It really doesnt suffer interactivity problems, mouse 4 exists on most non-shitty mice.
I've found that most people seem to fix things themselves after being told a relatively small number of times.
That said, you still need a decent mic if you're using PTT, dealing with someone's crap audio when they do P to T is still a bad experience.
Most of the time people just don't know their audio is a problem, and all of the times I've pointed it out it's got fixed.
PTT isn't 0 cost if you take into account the reduction in fluidity of a conversation. If I didn't have my mic already I would consider it a reasonable price to pay to get good audio quality, especially since you still need good audio quality when you're actually talking.
The Model M sitting on my desk would laugh in that better microphone's general direction.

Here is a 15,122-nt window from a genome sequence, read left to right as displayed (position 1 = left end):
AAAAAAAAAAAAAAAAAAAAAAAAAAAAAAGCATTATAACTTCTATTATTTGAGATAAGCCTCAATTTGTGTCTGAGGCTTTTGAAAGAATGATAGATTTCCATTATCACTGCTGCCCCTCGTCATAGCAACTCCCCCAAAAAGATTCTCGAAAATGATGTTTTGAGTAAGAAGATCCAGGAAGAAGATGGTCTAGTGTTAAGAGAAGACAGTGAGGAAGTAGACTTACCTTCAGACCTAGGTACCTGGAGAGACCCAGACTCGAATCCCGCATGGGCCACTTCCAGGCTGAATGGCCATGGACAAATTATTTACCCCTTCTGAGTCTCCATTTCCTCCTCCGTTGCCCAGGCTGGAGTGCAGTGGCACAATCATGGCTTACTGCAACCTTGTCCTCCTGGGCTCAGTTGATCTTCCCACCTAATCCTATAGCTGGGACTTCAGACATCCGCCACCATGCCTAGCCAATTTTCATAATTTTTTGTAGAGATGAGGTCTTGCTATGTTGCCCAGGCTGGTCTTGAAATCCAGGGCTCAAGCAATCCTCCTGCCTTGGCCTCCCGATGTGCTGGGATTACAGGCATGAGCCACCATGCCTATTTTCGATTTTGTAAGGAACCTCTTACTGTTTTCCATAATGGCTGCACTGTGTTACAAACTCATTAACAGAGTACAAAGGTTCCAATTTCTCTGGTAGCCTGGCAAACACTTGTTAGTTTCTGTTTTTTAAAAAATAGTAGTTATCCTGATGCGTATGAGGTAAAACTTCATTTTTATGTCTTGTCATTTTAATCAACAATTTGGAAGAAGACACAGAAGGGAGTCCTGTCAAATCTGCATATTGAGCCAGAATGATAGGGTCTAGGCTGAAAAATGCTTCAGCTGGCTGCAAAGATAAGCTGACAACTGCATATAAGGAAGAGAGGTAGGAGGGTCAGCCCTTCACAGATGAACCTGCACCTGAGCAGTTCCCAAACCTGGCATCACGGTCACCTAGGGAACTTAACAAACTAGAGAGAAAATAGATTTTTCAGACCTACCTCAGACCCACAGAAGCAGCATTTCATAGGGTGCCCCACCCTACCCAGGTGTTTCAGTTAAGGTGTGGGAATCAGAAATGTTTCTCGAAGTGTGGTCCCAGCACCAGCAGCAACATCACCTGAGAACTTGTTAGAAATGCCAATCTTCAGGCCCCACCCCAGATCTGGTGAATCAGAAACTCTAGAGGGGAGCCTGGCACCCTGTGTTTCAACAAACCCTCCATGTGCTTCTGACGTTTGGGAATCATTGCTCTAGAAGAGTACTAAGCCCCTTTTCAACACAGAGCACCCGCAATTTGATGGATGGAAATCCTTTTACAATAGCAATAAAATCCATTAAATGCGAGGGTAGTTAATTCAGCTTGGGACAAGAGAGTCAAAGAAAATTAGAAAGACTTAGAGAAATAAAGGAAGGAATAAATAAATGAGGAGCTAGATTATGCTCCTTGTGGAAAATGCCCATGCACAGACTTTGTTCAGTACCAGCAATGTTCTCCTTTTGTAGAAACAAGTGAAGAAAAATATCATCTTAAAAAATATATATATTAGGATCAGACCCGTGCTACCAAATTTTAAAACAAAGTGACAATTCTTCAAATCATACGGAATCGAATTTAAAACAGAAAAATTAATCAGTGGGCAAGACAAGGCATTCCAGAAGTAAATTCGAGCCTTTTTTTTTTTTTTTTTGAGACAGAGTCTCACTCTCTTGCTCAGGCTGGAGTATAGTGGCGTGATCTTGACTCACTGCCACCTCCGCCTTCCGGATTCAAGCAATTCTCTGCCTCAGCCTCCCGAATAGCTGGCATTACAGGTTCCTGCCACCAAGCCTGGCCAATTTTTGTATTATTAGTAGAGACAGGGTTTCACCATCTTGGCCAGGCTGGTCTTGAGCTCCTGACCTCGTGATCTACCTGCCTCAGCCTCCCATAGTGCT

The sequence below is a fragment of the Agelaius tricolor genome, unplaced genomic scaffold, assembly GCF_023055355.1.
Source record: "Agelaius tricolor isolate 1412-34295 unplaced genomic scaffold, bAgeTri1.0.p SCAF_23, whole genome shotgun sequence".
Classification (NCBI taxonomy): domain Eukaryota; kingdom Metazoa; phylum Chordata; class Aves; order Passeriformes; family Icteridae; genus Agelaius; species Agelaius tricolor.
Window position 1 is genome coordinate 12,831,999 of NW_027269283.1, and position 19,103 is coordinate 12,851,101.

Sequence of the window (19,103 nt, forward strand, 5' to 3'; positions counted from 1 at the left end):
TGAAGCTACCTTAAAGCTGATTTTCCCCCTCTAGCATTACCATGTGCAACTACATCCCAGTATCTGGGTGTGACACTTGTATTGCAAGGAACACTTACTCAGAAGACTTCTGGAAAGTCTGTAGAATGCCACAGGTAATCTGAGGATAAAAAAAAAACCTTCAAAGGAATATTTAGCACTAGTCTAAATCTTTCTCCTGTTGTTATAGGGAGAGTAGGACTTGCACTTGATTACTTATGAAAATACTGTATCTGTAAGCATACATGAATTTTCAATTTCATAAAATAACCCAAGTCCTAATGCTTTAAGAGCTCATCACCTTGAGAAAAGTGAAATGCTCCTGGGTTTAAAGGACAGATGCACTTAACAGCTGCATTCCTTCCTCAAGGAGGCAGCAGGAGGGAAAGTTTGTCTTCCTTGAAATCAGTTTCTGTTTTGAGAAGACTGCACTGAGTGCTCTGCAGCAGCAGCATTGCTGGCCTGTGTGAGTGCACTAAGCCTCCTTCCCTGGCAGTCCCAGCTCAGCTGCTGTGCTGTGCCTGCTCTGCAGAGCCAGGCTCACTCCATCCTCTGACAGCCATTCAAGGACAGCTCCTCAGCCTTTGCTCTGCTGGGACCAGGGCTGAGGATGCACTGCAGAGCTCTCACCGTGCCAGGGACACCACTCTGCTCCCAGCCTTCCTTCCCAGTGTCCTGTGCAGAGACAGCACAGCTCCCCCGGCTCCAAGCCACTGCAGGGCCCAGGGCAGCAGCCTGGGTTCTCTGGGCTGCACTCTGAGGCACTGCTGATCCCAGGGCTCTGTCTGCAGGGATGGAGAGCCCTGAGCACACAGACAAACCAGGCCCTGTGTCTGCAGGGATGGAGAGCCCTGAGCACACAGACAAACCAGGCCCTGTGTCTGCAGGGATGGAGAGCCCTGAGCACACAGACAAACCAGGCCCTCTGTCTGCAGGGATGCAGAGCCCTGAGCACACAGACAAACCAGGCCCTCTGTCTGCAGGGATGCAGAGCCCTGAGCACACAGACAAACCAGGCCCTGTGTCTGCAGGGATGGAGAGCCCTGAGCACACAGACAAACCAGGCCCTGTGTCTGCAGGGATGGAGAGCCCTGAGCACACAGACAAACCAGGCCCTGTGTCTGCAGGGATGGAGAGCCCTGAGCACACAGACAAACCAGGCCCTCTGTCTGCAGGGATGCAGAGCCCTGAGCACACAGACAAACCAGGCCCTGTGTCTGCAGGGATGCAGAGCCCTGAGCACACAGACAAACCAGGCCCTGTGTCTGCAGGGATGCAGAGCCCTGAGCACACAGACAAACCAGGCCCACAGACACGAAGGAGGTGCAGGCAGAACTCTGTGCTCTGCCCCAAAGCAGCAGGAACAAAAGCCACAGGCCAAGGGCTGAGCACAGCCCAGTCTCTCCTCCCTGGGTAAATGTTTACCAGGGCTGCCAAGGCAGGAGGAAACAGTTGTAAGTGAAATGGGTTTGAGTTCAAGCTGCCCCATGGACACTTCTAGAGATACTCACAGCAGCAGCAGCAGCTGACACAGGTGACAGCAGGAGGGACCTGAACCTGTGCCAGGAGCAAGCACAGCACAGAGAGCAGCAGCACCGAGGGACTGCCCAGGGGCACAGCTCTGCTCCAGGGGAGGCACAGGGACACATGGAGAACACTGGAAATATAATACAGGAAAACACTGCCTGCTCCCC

So it may take a while. But you can vote for it if you want to increase its chances.
I think PTT is already there in some usecases but only when you're talking to people with galaxy phones (walkie talkie mode).
As far as I've heard there's no plans for push to talk in regular meetings for now.
Another fun one was a script (actually just a gstreamer chain) that intentionally garbled your camera's video stream, since another exam requirement was a running wide-angle camera (sometimes two!).
And usually do.
How many times will we have to learn the lessons of the late '90s/'00s?
Its MDN doc (https://developer.mozilla.org/en-US/docs/Web/API/HTMLMediaEl...) shows it as a not-quite-finalized feature, but even so, seems odd to have a pref just for it.